Karen on “Karens”

Written By: J. Laura

The Label Used to Describe an Entitled White Woman Could Also be an Actual Name of a Person

“Don’t be a Karen,” “OK Karen” or “She’s such a Karen” are phrases we have all heard of more frequently recently. The term Karen is a name to describe an entitled white woman. But Karen could also be the name of an actual person.

It started off with the infamous Karen video which had gone viral on social media in early June of this year. The Karen in question is reported to be Amy Cooper, according to the New York Post.

Screenshot of Amy Cooper | Retrieved from: Melody Cooper, Twitter

Amy, a white woman, called the police on Christian Cooper, a Black man who was bird watching. Christain politely asked Amy to put a leash on her dog while in New York’s Central Park, where signs specify that dogs must be leashed.

In the video, Amy could be heard telling the authorities that an “African American man is threatening my life,” whilst appearing to accidentally strangle her dog. This dubbed the headline, “Central Park Karen” and has since become an internet meme. 

After the video received millions of views, the New York Post reported that Amy, the Central Park Karen, was fired from her job at an investment company, forced to surrender her dog temporarily, and was charged with one count of false reporting an incident in the third degree. 

Robin Queen, a sociolinguistic professor from the University of Michigan, told The Conversation that “Karen” is referred to as a label for a white woman who had used her privilege to threaten or intimidate another person. 

To break down Karen further, Queen explained that names have social cues, especially gender. But it can also convey other information that one may not be aware of, such as age, ethnicity, religion, social class and geography. 

Queen mentioned further in The Conversation that before Karen became a pejorative label, it originated as a popular baby name in the 1960s (specifically in 1965), which means that by 2020, a majority of those named Karen are middle aged. In addition, roughly 80% of the U.S. population was white in the 60s, so it’s safe to say that a great number of women named Karen are white.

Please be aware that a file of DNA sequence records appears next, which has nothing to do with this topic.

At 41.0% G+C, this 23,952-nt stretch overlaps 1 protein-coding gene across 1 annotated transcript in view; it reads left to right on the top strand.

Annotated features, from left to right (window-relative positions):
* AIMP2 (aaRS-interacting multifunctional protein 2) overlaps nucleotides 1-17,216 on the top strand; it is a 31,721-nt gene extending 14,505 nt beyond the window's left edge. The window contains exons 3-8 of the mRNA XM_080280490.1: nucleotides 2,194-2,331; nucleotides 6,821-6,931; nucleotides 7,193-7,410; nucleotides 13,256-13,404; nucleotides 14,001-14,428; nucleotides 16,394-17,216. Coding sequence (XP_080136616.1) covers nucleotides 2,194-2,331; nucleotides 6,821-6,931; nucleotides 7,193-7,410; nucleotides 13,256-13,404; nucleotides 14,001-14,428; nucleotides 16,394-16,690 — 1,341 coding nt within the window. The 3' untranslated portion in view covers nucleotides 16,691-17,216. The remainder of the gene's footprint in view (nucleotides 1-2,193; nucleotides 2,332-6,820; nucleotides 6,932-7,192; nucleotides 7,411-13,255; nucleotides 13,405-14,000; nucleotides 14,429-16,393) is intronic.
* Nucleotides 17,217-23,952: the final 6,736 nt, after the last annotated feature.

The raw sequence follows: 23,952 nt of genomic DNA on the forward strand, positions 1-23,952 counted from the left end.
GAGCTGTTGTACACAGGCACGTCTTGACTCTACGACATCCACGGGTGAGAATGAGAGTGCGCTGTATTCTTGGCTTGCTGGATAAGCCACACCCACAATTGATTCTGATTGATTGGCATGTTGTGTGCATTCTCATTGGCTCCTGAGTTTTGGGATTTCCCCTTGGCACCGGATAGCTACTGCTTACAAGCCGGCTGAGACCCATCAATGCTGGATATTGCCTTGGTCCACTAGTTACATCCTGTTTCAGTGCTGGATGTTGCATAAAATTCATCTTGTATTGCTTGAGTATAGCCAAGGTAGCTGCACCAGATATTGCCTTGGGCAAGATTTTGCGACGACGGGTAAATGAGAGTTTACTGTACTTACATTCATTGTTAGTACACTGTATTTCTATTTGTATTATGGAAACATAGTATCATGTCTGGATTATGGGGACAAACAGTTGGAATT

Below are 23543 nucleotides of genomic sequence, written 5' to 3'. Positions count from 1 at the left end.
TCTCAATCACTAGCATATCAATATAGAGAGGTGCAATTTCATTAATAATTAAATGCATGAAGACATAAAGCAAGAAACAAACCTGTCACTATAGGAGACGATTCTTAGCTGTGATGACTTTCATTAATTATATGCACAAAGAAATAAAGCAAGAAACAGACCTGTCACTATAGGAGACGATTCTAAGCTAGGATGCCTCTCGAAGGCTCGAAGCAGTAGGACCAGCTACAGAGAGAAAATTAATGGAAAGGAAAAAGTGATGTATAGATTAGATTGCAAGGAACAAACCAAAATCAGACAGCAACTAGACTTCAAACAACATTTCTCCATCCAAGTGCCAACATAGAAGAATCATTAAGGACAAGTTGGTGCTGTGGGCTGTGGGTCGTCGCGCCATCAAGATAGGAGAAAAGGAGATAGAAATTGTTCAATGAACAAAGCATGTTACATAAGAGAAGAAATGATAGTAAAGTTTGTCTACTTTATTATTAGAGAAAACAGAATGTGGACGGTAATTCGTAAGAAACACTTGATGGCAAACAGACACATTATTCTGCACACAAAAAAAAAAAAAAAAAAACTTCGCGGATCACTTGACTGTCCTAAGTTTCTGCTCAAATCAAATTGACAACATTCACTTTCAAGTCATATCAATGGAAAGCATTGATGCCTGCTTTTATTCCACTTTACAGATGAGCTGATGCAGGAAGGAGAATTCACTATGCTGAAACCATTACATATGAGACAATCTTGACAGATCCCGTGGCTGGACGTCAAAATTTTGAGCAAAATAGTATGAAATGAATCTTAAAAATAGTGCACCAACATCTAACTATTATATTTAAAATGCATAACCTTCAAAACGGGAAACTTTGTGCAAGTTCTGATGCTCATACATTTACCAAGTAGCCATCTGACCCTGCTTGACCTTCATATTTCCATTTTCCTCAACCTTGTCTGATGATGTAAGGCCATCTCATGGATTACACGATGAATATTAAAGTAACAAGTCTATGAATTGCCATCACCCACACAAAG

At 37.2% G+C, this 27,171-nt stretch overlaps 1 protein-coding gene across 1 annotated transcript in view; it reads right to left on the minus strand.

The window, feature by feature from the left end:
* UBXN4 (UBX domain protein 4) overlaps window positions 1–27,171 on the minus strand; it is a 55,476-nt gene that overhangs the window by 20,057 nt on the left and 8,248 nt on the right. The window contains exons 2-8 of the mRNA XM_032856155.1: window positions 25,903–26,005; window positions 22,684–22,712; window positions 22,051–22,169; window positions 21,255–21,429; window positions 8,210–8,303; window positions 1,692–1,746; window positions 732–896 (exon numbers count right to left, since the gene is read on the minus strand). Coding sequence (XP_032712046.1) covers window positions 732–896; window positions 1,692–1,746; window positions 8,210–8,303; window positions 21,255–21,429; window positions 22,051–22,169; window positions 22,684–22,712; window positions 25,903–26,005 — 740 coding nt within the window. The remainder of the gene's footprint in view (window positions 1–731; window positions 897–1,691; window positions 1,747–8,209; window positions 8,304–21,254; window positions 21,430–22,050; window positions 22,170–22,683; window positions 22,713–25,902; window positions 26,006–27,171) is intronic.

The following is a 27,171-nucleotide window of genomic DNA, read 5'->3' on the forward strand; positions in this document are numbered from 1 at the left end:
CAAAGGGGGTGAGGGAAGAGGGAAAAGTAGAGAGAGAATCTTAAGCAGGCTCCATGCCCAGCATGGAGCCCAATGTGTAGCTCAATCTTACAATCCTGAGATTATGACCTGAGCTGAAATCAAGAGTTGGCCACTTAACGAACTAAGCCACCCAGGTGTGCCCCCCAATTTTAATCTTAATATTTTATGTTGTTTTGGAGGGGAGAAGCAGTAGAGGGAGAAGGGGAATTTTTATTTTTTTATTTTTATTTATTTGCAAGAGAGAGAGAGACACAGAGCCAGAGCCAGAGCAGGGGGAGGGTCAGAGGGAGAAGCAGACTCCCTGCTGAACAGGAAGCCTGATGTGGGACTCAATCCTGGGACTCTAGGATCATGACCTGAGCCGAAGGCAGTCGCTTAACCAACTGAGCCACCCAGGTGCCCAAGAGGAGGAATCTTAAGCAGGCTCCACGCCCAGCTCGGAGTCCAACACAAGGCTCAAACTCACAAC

So, that could indeed be the foundation of Karen and its social meaning in recent times. 

But, why Karen? 

It largely is a “coincidence,” said Queen. But, “it’s the repeated use of the name on social media and on the street that reinforced its status,” she told The Conversation. 

Name-callings like this first came from the African American community where some generic first names have been a way to describe white women who won’t hesitate to use their privilege at the expense of others, Queen mentioned.

Meredith Clarke of the University of Virginia stated in an interview with The Atlantic, that “Karen” has been used previously and for some time — only in a different name. “Karen has gone by different names. Back in the ’90s, when Baby Got Back came out, it was Becky. There will be another name,” she stated. 

Of course the goal of name-calls like this is to call out inherent and systematic racism, especially white privilege using some kind of a “flair,” Queen said. 

For one woman named Karen, at least, it was a hilarious moment.  

“I love it! It’s just so funny!,” she said, as she described her reaction to the famous internet meme. 

Karen Lie (pronounced Lee), a recent management and marketing graduate who currently works as an accountant, found what happened to her name was coincidental and amusing. 

She was first confused on what actually had happened with the meme, and “found it funny.” 

She finds meaning in her name. “My dad named me Karen — they said it was Italian and my father liked the [name],” she told the Emerald.

But she does not find that using Karen as a name-call offensive. 

“I feel it’s fine — personally […]. But, I don’t know about other people,” she continued. 

When asked whether she wished it was a different name, Lie answered, “Not really though. I mean, it’s just a name.”

“I think it’s fine. Even if they use other people’s names or my name” Lie said. “But you can’t really stop these things — because it’s the internet; there are no barriers in the internet.” 

Although name-calls like this are to call out systematic and inherent racism, Lie also wished that “racism will stop.” 

Lie mentioned how “You can talk about race more,” and use social media and the internet to spread awareness, as it “is a very big platform.”

As such, she urged for a more “open-discussion” on racism on social media platforms and to look further into other people’s opinion and experiences on racism.

 

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Emerald contributor since July 2020
Journalist and contributor for Emerald; covering the social, cultural, political and medical side of cannabis and other (mostly sensitive) issues. For any collaborations or tips, email me at [laura@emeraldmg.com].

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